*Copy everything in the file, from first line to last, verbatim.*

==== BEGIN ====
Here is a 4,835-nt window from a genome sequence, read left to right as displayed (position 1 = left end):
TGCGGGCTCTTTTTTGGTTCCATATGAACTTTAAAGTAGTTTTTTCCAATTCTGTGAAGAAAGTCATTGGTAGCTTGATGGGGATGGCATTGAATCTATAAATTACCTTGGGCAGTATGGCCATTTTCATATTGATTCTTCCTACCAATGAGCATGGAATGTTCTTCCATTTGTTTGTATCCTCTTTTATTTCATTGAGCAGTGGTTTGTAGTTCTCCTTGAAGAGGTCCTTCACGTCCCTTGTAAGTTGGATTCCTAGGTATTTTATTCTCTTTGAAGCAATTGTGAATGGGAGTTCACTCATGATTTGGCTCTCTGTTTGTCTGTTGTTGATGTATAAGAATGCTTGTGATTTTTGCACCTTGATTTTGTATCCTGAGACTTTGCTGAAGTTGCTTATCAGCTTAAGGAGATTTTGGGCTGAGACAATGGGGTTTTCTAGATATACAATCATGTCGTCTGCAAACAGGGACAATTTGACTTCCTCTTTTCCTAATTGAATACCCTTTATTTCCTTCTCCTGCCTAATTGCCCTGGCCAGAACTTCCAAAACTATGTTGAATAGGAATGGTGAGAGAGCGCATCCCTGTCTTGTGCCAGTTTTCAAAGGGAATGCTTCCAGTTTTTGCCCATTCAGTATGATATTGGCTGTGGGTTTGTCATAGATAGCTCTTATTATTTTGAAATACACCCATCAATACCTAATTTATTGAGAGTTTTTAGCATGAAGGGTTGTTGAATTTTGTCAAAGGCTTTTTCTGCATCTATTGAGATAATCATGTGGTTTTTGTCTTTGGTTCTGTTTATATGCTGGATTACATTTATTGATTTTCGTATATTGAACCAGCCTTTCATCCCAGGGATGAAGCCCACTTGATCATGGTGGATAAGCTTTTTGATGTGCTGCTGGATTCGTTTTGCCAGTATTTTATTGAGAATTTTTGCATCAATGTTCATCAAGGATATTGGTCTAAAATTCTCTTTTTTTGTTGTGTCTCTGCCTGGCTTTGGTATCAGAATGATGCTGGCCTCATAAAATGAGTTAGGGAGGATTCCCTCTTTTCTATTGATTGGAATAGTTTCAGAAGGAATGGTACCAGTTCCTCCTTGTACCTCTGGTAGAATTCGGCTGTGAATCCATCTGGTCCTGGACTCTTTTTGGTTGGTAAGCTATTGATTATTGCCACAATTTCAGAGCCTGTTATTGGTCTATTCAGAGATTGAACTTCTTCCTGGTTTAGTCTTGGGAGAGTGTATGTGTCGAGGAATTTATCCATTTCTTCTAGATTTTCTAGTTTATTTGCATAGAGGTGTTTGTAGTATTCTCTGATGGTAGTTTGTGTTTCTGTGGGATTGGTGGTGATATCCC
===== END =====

Here is a 4,835-nt window from a genome sequence, read left to right as displayed (position 1 = left end):
TGCGGGCTCTTTTTTGGTTCCATATGAACTTTAAAGTAGTTTTTTCCAATTCTGTGAAGAAAGTCATTGGTAGCTTGATGGGGATGGCATTGAATCTATAAATTACCTTGGGCAGTATGGCCATTTTCATATTGATTCTTCCTACCAATGAGCATGGAATGTTCTTCCATTTGTTTGTATCCTCTTTTATTTCATTGAGCAGTGGTTTGTAGTTCTCCTTGAAGAGGTCCTTCACGTCCCTTGTAAGTTGGATTCCTAGGTATTTTATTCTCTTTGAAGCAATTGTGAATGGGAGTTCACTCATGATTTGGCTCTCTGTTTGTCTGTTGTTGATGTATAAGAATGCTTGTGATTTTTGCACCTTGATTTTGTATCCTGAGACTTTGCTGAAGTTGCTTATCAGCTTAAGGAGATTTTGGGCTGAGACAATGGGGTTTTCTAGATATACAATCATGTCGTCTGCAAACAGGGACAATTTGACTTCCTCTTTTCCTAATTGAATACCCTTTATTTCCTTCTCCTGCCTAATTGCCCTGGCCAGAACTTCCAAAACTATGTTGAATAGGAATGGTGAGAGAGCGCATCCCTGTCTTGTGCCAGTTTTCAAAGGGAATGCTTCCAGTTTTTGCCCATTCAGTATGATATTGGCTGTGGGTTTGTCATAGATAGCTCTTATTATTTTGAAATACACCCATCAATACCTAATTTATTGAGAGTTTTTAGCATGAAGGGTTGTTGAATTTTGTCAAAGGCTTTTTCTGCATCTATTGAGATAATCATGTGGTTTTTGTCTTTGGTTCTGTTTATATGCTGGATTACATTTATTGATTTTCGTATATTGAACCAGCCTTTCATCCCAGGGATGAAGCCCACTTGATCATGGTGGATAAGCTTTTTGATGTGCTGCTGGATTCGTTTTGCCAGTATTTTATTGAGAATTTTTGCATCAATGTTCATCAAGGATATTGGTCTAAAATTCTCTTTTTTTGTTGTGTCTCTGCCTGGCTTTGGTATCAGAATGATGCTGGCCTCATAAAATGAGTTAGGGAGGATTCCCTCTTTTCTATTGATTGGAATAGTTTCAGAAGGAATGGTACCAGTTCCTCCTTGTACCTCTGGTAGAATTCGGCTGTGAATCCATCTGGTCCTGGACTCTTTTTGGTTGGTAAGCTATTGATTATTGCCACAATTTCAGAGCCTGTTATTGGTCTATTCAGAGATTGAACTTCTTCCTGGTTTAGTCTTGGGAGAGTGTATGTGTCGAGGAATTTATCCATTTCTTCTAGATTTTCTAGTTTATTTGCATAGAGGTGTTTGTAGTATTCTCTGATGGTAGTTTGTGTTTCTGTGGGATTGGTGGTGATATCCC